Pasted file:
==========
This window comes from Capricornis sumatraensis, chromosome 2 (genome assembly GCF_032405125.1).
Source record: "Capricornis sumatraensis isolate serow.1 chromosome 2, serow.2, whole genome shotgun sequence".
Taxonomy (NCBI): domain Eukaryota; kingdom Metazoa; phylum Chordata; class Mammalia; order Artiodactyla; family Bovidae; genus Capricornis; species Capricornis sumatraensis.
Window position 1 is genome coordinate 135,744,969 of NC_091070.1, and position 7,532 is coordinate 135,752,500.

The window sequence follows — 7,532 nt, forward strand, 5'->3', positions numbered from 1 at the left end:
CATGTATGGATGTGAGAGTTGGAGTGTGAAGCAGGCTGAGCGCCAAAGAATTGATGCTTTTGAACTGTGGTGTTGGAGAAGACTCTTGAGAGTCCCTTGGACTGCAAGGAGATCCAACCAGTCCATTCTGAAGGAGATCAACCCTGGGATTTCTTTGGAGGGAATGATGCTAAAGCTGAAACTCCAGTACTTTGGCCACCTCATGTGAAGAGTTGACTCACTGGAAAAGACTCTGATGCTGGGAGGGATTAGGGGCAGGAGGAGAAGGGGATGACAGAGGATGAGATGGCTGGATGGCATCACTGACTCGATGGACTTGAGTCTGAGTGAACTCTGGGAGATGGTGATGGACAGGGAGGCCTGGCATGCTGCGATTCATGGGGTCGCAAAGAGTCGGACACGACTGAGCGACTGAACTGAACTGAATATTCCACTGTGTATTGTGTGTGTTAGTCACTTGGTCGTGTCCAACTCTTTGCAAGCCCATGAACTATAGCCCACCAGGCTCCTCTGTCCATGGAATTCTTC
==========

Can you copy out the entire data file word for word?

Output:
This window comes from Capricornis sumatraensis, chromosome 2 (genome assembly GCF_032405125.1).
Source record: "Capricornis sumatraensis isolate serow.1 chromosome 2, serow.2, whole genome shotgun sequence".
Taxonomy (NCBI): domain Eukaryota; kingdom Metazoa; phylum Chordata; class Mammalia; order Artiodactyla; family Bovidae; genus Capricornis; species Capricornis sumatraensis.
Window position 1 is genome coordinate 135,744,969 of NC_091070.1, and position 7,532 is coordinate 135,752,500.

The window sequence follows — 7,532 nt, forward strand, 5'->3', positions numbered from 1 at the left end:
CATGTATGGATGTGAGAGTTGGAGTGTGAAGCAGGCTGAGCGCCAAAGAATTGATGCTTTTGAACTGTGGTGTTGGAGAAGACTCTTGAGAGTCCCTTGGACTGCAAGGAGATCCAACCAGTCCATTCTGAAGGAGATCAACCCTGGGATTTCTTTGGAGGGAATGATGCTAAAGCTGAAACTCCAGTACTTTGGCCACCTCATGTGAAGAGTTGACTCACTGGAAAAGACTCTGATGCTGGGAGGGATTAGGGGCAGGAGGAGAAGGGGATGACAGAGGATGAGATGGCTGGATGGCATCACTGACTCGATGGACTTGAGTCTGAGTGAACTCTGGGAGATGGTGATGGACAGGGAGGCCTGGCATGCTGCGATTCATGGGGTCGCAAAGAGTCGGACACGACTGAGCGACTGAACTGAACTGAATATTCCACTGTGTATTGTGTGTGTTAGTCACTTGGTCGTGTCCAACTCTTTGCAAGCCCATGAACTATAGCCCACCAGGCTCCTCTGTCCATGGAATTCTTC